"I want the big boys to look at me and say, 'Who's this fucking guy? I've got all the money in the world, let's have some fun with him, boy, you're five." years, your baby 'go ahead, build the best you can,' he said.
The stunning home features the indoor pool that can be seen from the top of the stairs.
Fully-equipped kitchen includes a sitting area, wall-mounted TV and bar area, and two islands
Guy built the house's own champagne cellar and says he has maintained the champagne hues throughout the property.
"I think I can build the most extravagant and expensive house in the world," he added.
The episode also followed Guy as he took viewers behind the scenes of a project near Nottingham Castle, in a former royal park turned exclusive residential area for the super-rich.
“This job is a logistical nightmare in the sense that it is minimally invasive surgery,” he said.
"We are building a huge house, under a platform that we cannot remove, even though there is a seven foot by two foot hole," he explained, adding that it is "the strangest and most hostile way to build." a house.'
Guy rose to fame in the real estate development business with his own house, which was his first project and in front of which he parks a collection of luxury cars.
Before remodeling his home during the pandemic, Guy's living room had an inhabited shark tank
The developer's home features a separate dressing room to house his wife's shoe collection.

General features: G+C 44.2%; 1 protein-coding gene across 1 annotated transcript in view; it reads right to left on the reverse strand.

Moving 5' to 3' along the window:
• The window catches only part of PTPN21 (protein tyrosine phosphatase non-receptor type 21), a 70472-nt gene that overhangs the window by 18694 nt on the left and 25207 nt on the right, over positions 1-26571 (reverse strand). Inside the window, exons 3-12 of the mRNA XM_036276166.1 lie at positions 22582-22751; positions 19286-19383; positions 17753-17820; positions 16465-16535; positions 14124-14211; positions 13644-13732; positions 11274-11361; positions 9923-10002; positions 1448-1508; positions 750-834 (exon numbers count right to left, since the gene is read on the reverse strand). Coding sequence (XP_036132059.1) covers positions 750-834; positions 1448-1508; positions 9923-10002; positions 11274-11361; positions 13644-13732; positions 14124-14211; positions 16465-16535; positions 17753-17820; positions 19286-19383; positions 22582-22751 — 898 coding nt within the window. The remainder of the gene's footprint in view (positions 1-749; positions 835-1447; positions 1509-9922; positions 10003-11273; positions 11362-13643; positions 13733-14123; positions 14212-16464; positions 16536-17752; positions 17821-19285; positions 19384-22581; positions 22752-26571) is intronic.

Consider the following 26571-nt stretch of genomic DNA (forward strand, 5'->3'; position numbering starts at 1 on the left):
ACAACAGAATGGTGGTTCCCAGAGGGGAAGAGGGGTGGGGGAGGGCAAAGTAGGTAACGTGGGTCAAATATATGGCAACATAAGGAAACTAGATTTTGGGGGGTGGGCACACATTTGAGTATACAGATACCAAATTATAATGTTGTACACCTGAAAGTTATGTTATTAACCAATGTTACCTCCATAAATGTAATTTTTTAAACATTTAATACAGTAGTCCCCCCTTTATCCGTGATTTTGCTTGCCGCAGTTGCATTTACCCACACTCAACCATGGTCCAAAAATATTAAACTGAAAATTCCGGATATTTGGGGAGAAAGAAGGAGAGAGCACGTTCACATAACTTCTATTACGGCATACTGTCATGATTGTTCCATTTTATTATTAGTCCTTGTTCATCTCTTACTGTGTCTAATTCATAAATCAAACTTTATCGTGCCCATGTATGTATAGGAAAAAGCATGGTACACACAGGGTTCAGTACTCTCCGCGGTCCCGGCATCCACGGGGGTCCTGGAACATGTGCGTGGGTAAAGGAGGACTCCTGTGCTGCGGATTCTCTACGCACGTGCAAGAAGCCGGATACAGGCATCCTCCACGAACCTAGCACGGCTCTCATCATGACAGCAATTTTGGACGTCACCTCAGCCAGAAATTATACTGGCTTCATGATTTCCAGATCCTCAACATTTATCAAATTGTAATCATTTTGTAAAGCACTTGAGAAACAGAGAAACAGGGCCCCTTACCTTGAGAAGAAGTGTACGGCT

Guy's plans for the house included excavating space below the current attic to double the size of the house and incorporating a health area with a swimming pool, Jacuzzis, sauna and steam room.
On the same floor, the client wanted to build two guest rooms and a large leisure area with its own bar.
Upstairs, he planned to create a 1,000-square-foot living room and master bedroom with an en-suite bathroom and walk-in closets, offering stunning views of the park.
The house would also be topped off with a 60-foot double balcony and another bar.
two bedrooms and a bar, spacious entertainment area
The owner of the house, James, did not seem to mind Guy's callous nature when he visited the house.
Not a man to be messed with, Guy likes to be very vocal about his opinions while on his job sites.
On the show, viewers followed the property developer as he took them on a tour of his latest project in Nottingham.
And when the wealthy businessman suggested having a glass wall in the living room, Guy immediately closed it.
"That's why I don't let any damn customers into the damn houses," he said.
Guy's on-the-spot antics failed to impress viewers, who disliked his use of profanity and boisterous personality.
"Why do people get shittier the more money they make?" asked one.
Meanwhile, another called the show: "Hours of ego-filled ranting from Guy Phoenix, unknowingly proving that bigger is definitely not better. He's clearly zero bullshit on green and sustainable building.
Viewers were not enthralled with the show, nor were they fans of Guy's boisterous personality and fruity language.
"Really read the space here, Channel 4, with the monstrosity building Britain's superhouses on the biggest day of strikes in over 10 years. Without taste, style and class. Everything that is wrong with today's society is embodied into a foul mouthed real estate developer. Great job," said one.
'What drugs is this guy taking?' One asked Guy while another asked, "This guy is pretty annoying, isn't he?"
"After 10 minutes UI can't stand that fucking idiot Guy Phoenix building Britain's superhouses, what total bullshit," said one.
However, some found the developer sympathetic, with one saying, "Probably in the minority but loving Guy Phoenix," said one.
Another said: "I'm just looking at Building Britain's Superhomes, thinking great designs but for geeks. Highly recommend," said one.